Thirty-five percent (35%) – That is the percentage of modules exhibiting medium-to-long term risk of developing hotspots due to manufacturing defects on a PV plant commissioned last month in the USA. How can this have been prevented?
Operation and maintenance (O&M) is like a game of whack-a-mole. The O&M service provider constantly monitors the plant, looking for the factor limiting the power production, and fixing it. Hotspots developing in PV modules are, for that matter, a headache. Due to the non-linear evolution of hotspots (a small temperature elevation on one spot will snow-ball and grow into a hotspot), they seem to pop up randomly in the plant. Besides, the effect of hotspots on energy generation is diluted in the array and may pass unnoticed for weeks or months, reducing durably the return for the investors. Last but not least, a hotspot is a safety hazard. Although uncommon in large-scale projects, a fire start in a PV plant is topping the list of very worst-case scenarios for O&M providers.
Hotspot have been under scrutiny for many years, so much so that IEC 61215 includes a hotspot resistance mandatory test. Unfortunately, the test is very dependent on the module chosen, and in an inhomogeneous production lot, 2 modules apparently identical may behave very differently under this test. If the module under test does not pass this IEC standard test, the module supplier may simply reproduce the test until another module passes the test, and gets the certificate.
There are mainly 3 identified causes for hotspots: non-uniform soiling, cell cracks, and manufacturing defects (cold soldering, short-circuiting, finger grid interruptions, etc.). Non-uniform soiling is directly under control for the O&M provider. Cell cracks are today mostly originating from rough installation, or weather events. Again, the O&M provider may take the necessary precaution to avoid unexpected additional costs down the road: field electroluminescence imaging at commissioning, and after each serious weather event (potentially in combination with UV fluorescence) works well to identify newly-formed cell cracks. For manufacturing defects, however, the most effective way to avoid prevalence in the field is to capture the defects at the source: the production line.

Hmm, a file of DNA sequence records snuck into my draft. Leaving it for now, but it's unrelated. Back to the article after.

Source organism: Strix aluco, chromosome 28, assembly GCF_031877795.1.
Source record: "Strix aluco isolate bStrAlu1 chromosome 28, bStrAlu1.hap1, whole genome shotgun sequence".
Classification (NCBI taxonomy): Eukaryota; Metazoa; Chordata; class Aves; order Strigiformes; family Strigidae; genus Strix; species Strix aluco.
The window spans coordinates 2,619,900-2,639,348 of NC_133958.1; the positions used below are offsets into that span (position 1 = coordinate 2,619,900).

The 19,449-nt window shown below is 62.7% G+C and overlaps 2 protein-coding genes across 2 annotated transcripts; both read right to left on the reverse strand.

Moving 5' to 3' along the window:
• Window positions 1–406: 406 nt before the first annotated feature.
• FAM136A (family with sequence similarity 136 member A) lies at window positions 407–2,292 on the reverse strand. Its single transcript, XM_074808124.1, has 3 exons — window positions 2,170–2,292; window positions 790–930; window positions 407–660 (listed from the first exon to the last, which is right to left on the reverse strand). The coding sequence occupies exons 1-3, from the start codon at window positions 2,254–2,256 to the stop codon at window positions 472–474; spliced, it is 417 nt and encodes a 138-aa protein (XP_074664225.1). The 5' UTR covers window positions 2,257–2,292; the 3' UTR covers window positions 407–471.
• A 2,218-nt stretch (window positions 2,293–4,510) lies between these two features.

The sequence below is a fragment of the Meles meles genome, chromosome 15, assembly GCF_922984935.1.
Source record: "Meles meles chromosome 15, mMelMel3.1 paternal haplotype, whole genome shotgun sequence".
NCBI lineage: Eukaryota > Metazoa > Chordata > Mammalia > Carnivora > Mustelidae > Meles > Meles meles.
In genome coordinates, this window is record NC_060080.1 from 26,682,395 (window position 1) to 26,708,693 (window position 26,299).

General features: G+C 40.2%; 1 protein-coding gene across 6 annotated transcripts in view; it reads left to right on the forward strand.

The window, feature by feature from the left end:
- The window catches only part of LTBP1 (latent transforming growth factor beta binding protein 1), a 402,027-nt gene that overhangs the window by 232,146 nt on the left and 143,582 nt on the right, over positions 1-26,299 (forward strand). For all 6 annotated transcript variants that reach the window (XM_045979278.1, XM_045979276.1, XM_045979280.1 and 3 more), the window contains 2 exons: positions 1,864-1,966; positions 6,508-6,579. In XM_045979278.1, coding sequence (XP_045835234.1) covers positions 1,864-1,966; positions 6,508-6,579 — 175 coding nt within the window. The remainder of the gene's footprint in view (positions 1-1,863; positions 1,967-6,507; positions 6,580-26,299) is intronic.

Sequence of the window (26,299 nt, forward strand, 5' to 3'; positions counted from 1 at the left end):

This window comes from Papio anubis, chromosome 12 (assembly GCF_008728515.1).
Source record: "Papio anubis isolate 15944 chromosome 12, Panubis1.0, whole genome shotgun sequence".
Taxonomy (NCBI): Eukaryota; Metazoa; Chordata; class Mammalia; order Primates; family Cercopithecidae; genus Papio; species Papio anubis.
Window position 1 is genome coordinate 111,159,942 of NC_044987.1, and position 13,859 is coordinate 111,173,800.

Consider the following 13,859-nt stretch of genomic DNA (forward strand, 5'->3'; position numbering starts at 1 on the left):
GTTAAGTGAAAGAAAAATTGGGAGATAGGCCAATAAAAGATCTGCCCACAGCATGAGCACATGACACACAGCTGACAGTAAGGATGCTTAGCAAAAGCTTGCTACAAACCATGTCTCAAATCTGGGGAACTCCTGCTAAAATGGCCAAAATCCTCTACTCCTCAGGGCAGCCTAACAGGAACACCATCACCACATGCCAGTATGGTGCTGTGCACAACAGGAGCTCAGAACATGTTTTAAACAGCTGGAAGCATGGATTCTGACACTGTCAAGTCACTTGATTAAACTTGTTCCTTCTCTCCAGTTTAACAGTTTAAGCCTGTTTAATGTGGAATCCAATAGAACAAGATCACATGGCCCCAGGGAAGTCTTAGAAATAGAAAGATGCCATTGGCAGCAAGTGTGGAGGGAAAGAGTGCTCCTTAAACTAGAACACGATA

That was not done for the US PV plant mentioned above, and the prevalence of manufacturing defects observed now in the field (by field electroluminescence) exceeds by one order of magnitude the one typically accepted in carefully factory-inspected lots. Analyzing the factory EL images through robust criteria (and for instance those set forth in the Industry Standard STS-STD-PVM1:2018), and comparing the EL images to large databases (and for instance STS has more than 50 million modules in their manufacturing database) can avoid the future O&M costs that will surely occur if the hotspots develop. The value of verifying production EL images is so attractive that several groups around the world are developing machine-learning algorithms to automatically detect EL defects in gigabytes of images. These algorithms are still under development today, but some are proving already very useful as a decision-support tool for the engineer-inspector.